When being law abiding can kill you on the roads in Ghana and the need for dual carriageways

When being law abiding can kill you on the roads in Ghana and the need for dual carriageways
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Friday, January 21, 2022.

It is nearly three decades ago. It was the first time my late father allowed me to drive him on a long journey, from his hometown in Assin Asamankese to Sekondi where he worked (and we stayed). I had started driving not too long earlier and he remained my coach.

We were following a truck, and law abiding as I was (or tried to impress him that I was), I followed quietly. My father warned me to try and overtake the truck as soon as possible. He was not amused I was following it for so long. I finally did. I asked him why he was so keen on me overtaking the vehicle. His answer has changed how I drive: “It is more dangerous following this vehicle than overtaking it in some prohibited parts of the road. The vehicle does not look road worthy. You do not know what it is carrying. The brakes can fail, something may fall out of it and get us in trouble…”

I have been stopped three times by policemen for breaking the law while driving. I have never paid a bribe to a policeman. On all three occasions, I conceded I was wrong. I would have paid a spot fine if we had it (I have written about the need for spot fines in Ghana in another piece). There were two options – to warn me and let me go, or to ‘process me for court.’ I told them I was ready to go to court. I just had to call and cancel my surgeries for the next day or two and go to court where I was likely to be asked to pay a fine. The country loses more of my productive hours…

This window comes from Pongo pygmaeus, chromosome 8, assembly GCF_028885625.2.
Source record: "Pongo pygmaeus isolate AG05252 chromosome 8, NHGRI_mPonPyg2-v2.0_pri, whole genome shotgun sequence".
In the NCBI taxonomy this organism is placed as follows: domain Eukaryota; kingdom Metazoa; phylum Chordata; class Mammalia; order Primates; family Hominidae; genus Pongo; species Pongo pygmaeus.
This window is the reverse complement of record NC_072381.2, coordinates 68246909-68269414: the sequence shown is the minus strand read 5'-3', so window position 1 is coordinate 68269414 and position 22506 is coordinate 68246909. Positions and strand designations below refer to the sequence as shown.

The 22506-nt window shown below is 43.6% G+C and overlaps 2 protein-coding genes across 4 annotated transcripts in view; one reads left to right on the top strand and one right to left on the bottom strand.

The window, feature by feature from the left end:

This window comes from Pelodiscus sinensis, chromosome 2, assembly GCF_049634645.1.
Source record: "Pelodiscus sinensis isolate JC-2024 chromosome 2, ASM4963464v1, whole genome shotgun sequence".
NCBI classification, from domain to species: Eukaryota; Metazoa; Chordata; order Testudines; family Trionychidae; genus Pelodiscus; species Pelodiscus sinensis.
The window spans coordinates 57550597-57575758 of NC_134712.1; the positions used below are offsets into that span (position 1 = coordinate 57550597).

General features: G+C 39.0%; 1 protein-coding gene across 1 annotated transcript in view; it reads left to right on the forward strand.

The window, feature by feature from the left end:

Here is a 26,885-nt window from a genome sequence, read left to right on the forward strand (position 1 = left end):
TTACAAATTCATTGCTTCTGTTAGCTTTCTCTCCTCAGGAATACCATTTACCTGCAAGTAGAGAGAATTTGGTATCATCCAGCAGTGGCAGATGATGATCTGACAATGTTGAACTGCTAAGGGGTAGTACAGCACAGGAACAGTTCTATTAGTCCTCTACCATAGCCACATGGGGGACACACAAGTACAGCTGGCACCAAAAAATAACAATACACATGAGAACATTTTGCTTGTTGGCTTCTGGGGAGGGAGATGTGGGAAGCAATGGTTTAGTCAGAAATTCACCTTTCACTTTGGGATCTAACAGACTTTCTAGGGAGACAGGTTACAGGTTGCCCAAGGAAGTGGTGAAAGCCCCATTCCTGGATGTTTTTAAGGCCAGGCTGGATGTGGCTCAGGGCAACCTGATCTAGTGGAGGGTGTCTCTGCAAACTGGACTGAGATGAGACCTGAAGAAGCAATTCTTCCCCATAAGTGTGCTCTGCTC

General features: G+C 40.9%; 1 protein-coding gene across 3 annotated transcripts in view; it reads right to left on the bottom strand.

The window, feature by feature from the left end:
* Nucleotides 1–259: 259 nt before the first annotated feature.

So on one of these three occasions, I was following a long truck that was travelling at less than 20km/hour. It was a winding road. The first clear chance I got to overtake it was in a village. I overtook it driving at less than 50km/hour but it was still illegal where I did it. Just after overtaking the vehicle, some policemen beckoned me to stop. I knew what to expect. They asked me if I knew I had broken the law. I told them yes, and added what my father told me years earlier “It is more dangerous following this vehicle than overtaking it where I did…”

Yesterday, it was reported that a truck transporting mining explosives collided with a motorcycle in Apiate near Bogoso in the Western Region. The explosion leveled the town, kiliing and injuring many. Some questions came to mind: Were there vehicles following this truck carrying explosives? What happened to them? Could these vehicles have overtaken the truck before the explosion (even at prohibited places)?

As long as we allow vehicles that are not road worthy as well as dangerous vehicles (carrying all kinds of items some of which can fall off) to ply our roads, we are all at risk. I think this is also a wake up call for the country to invest in dual carriageways so that vehicles will not have to follow others for long periods, no matter how safe they may look. This will also go a long way to reduce head on collisions which should not be happening 64 years after independence!

1 Comment
  1. Eric says

    Our leadership must be overhauled and the way politics is done must change drastically. It looks like our leaders can’t see when they travel overseas how if nothing at all the system works..

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